Prescription ads carry weight with patients
|CNN's Eileen O'Connor reports on the effects of drug advertisement
June 17, 1999
Web posted at: 5:29 p.m. EDT (2129 GMT)
From Medical Correspondent Eileen O'Connor
(CNN) -- Like pollen in spring, prescription drug advertising fills the air -- airwaves, that is.
Pharmaceutical companies spent more than a billion dollars in 1998 on direct-to-consumer ads on television and radio and in newspapers and magazines. That was up 24 percent from the year before.
According to a study by Time Inc., 29 percent of viewers -- or one in four people -- did just as the commercials advised and talked to their doctor about a drug they saw advertised.
Industry advocates say this patient education is a good thing.
"We have an enormous problem in this country with respect to undertreatment and underdiagnosis of disease ... to the extent that those patients are able to get more information, it's going to allow them to have more informed conversations with their doctors, and that's good for them," said America's Pharmaceutical Co. President Alan Holmer.
It is good for business, too.
Twenty-three percent of patients surveyed in the Time Inc. study said they ended up with a prescription for the medication they saw advertised. Some even said they had switched doctors if the doctor hadn't given them the prescription they wanted.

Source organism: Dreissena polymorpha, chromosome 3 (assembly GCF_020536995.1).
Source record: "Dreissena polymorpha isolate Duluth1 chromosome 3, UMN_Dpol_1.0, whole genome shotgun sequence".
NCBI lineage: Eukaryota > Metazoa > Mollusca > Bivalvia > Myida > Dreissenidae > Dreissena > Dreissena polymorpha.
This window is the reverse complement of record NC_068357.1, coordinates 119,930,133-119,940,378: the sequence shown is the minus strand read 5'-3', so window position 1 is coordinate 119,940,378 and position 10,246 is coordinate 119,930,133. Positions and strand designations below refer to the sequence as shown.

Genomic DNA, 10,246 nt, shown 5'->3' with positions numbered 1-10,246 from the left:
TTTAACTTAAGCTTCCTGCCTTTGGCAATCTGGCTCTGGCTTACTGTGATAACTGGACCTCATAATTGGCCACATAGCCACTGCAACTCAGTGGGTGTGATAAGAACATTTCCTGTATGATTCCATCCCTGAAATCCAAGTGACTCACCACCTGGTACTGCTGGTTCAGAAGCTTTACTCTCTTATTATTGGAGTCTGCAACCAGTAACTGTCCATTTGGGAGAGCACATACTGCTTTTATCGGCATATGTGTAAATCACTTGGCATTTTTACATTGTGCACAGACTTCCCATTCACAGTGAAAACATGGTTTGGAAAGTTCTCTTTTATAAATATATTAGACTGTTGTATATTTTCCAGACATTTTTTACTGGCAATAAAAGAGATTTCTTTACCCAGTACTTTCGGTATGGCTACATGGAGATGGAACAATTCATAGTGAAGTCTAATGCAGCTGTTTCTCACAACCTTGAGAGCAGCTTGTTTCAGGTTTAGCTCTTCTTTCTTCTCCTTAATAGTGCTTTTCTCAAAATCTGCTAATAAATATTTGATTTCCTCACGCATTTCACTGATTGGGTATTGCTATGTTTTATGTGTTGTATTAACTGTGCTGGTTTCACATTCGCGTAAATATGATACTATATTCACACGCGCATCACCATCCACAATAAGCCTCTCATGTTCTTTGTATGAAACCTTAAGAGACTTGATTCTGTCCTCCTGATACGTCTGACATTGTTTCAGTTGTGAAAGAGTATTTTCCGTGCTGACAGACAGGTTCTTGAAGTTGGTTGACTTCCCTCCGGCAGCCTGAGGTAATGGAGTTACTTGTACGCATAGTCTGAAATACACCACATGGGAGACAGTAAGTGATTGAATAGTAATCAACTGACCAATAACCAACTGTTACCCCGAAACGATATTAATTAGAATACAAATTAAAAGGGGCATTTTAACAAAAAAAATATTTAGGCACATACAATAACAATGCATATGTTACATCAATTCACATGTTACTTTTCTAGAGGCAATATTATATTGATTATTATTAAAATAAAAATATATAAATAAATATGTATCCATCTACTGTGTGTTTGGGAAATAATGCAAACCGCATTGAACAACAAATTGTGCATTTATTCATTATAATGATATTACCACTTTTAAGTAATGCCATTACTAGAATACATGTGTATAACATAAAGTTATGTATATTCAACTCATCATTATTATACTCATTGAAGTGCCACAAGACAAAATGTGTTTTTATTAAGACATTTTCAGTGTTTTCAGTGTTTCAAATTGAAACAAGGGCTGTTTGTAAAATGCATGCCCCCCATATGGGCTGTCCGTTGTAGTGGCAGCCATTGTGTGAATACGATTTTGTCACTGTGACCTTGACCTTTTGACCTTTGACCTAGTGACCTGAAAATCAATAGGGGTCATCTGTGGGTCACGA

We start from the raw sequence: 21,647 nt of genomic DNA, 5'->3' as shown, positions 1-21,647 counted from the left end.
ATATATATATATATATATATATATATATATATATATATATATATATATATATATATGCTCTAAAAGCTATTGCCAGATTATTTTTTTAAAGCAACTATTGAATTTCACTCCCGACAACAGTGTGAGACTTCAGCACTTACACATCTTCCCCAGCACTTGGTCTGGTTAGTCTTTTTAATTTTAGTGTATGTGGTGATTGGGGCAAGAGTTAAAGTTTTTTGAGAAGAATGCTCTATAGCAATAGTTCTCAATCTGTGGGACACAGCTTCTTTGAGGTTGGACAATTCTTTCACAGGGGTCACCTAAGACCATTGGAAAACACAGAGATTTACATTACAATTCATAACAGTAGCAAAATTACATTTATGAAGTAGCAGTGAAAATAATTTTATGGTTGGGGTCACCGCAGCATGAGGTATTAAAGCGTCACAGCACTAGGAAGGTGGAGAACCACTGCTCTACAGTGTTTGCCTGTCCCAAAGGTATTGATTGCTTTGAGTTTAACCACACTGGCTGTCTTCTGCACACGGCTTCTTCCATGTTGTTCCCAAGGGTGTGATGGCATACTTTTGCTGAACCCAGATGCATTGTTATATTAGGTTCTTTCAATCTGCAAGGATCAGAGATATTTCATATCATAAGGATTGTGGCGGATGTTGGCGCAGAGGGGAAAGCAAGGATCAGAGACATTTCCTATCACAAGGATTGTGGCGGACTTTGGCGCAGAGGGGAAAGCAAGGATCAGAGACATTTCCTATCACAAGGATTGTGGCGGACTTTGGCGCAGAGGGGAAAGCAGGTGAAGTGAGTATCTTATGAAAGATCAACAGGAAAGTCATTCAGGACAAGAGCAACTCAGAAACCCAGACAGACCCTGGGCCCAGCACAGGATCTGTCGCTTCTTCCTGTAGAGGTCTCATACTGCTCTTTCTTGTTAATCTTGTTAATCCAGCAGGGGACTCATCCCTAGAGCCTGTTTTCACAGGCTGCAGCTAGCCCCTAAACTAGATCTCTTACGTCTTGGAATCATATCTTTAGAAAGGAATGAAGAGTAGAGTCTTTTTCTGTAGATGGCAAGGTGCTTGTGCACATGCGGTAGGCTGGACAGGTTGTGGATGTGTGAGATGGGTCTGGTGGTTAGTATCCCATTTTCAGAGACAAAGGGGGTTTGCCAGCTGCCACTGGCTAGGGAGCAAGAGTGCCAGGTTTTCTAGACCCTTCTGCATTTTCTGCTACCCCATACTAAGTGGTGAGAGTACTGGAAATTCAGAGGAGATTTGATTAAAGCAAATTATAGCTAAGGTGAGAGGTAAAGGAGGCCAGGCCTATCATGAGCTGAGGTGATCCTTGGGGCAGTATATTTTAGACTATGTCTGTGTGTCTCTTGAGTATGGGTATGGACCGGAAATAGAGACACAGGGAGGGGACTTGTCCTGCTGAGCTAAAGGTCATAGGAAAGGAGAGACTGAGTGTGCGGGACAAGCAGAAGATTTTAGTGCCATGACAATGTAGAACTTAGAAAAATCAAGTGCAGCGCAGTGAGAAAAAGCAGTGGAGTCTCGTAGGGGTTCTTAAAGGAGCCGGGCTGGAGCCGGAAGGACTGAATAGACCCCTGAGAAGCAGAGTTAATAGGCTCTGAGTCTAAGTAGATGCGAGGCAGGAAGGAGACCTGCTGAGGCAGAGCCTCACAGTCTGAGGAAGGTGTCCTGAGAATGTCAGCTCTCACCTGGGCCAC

This has some doctors concerned. Some say while it is great for patients to be able to know what medications are on the market, they are also asking for medications that do not meet their needs.
At a breakfast summit sponsored by Time and Health magazines, former Food and Drug Administration head David Kessler said some patients may be demanding expensive drugs they simply do not need.
"Pitching one drug when in fact there are other options that could be more effective -- that I believe can be dangerous," said Kessler.
Ad proponents argue that many consumers see or read drug ads, hear the side effects warnings and leave it to the doctors to decide what is best.
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